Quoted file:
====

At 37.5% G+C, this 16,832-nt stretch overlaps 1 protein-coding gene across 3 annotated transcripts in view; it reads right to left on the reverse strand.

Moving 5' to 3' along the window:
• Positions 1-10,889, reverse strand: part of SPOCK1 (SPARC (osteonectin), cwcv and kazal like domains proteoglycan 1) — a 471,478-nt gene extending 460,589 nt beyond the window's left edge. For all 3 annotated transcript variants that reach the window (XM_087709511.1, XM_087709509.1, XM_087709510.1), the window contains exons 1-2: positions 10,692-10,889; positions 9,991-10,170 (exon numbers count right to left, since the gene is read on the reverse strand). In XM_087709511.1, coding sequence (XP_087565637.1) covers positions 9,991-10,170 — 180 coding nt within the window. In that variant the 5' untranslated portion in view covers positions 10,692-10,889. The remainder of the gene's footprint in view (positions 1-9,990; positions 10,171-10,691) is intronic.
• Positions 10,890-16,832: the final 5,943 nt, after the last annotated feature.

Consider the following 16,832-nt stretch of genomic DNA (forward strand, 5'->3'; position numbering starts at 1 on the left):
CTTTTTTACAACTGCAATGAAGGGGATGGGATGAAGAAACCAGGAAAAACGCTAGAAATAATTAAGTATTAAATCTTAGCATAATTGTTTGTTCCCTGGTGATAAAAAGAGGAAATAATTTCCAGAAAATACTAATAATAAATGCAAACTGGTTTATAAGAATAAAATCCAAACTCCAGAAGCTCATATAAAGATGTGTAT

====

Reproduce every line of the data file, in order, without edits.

At 37.5% G+C, this 16,832-nt stretch overlaps 1 protein-coding gene across 3 annotated transcripts in view; it reads right to left on the reverse strand.

Moving 5' to 3' along the window:
• Positions 1-10,889, reverse strand: part of SPOCK1 (SPARC (osteonectin), cwcv and kazal like domains proteoglycan 1) — a 471,478-nt gene extending 460,589 nt beyond the window's left edge. For all 3 annotated transcript variants that reach the window (XM_087709511.1, XM_087709509.1, XM_087709510.1), the window contains exons 1-2: positions 10,692-10,889; positions 9,991-10,170 (exon numbers count right to left, since the gene is read on the reverse strand). In XM_087709511.1, coding sequence (XP_087565637.1) covers positions 9,991-10,170 — 180 coding nt within the window. In that variant the 5' untranslated portion in view covers positions 10,692-10,889. The remainder of the gene's footprint in view (positions 1-9,990; positions 10,171-10,691) is intronic.
• Positions 10,890-16,832: the final 5,943 nt, after the last annotated feature.

Consider the following 16,832-nt stretch of genomic DNA (forward strand, 5'->3'; position numbering starts at 1 on the left):
CTTTTTTACAACTGCAATGAAGGGGATGGGATGAAGAAACCAGGAAAAACGCTAGAAATAATTAAGTATTAAATCTTAGCATAATTGTTTGTTCCCTGGTGATAAAAAGAGGAAATAATTTCCAGAAAATACTAATAATAAATGCAAACTGGTTTATAAGAATAAAATCCAAACTCCAGAAGCTCATATAAAGATGTGTAT